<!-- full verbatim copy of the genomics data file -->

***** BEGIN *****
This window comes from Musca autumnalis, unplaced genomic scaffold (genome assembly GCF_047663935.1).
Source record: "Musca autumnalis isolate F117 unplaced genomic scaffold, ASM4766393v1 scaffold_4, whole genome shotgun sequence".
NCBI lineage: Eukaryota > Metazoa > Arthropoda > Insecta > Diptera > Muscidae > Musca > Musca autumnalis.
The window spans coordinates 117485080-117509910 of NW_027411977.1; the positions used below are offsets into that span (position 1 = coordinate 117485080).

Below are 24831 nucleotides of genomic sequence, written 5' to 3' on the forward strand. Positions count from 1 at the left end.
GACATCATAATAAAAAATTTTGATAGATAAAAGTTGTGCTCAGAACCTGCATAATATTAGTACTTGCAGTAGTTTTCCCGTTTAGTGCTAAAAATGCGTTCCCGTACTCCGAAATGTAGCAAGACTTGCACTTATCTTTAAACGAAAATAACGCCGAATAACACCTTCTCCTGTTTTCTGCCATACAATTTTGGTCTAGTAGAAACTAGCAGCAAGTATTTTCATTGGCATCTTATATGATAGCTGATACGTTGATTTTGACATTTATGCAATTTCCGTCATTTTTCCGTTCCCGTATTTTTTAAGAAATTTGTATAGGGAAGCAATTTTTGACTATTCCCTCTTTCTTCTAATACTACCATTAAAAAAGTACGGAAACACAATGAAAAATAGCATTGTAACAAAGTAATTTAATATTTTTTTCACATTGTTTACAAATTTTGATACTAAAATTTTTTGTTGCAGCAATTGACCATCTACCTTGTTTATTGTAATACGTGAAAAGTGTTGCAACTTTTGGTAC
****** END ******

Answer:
This window comes from Musca autumnalis, unplaced genomic scaffold (genome assembly GCF_047663935.1).
Source record: "Musca autumnalis isolate F117 unplaced genomic scaffold, ASM4766393v1 scaffold_4, whole genome shotgun sequence".
NCBI lineage: Eukaryota > Metazoa > Arthropoda > Insecta > Diptera > Muscidae > Musca > Musca autumnalis.
The window spans coordinates 117485080-117509910 of NW_027411977.1; the positions used below are offsets into that span (position 1 = coordinate 117485080).

Below are 24831 nucleotides of genomic sequence, written 5' to 3' on the forward strand. Positions count from 1 at the left end.
GACATCATAATAAAAAATTTTGATAGATAAAAGTTGTGCTCAGAACCTGCATAATATTAGTACTTGCAGTAGTTTTCCCGTTTAGTGCTAAAAATGCGTTCCCGTACTCCGAAATGTAGCAAGACTTGCACTTATCTTTAAACGAAAATAACGCCGAATAACACCTTCTCCTGTTTTCTGCCATACAATTTTGGTCTAGTAGAAACTAGCAGCAAGTATTTTCATTGGCATCTTATATGATAGCTGATACGTTGATTTTGACATTTATGCAATTTCCGTCATTTTTCCGTTCCCGTATTTTTTAAGAAATTTGTATAGGGAAGCAATTTTTGACTATTCCCTCTTTCTTCTAATACTACCATTAAAAAAGTACGGAAACACAATGAAAAATAGCATTGTAACAAAGTAATTTAATATTTTTTTCACATTGTTTACAAATTTTGATACTAAAATTTTTTGTTGCAGCAATTGACCATCTACCTTGTTTATTGTAATACGTGAAAAGTGTTGCAACTTTTGGTAC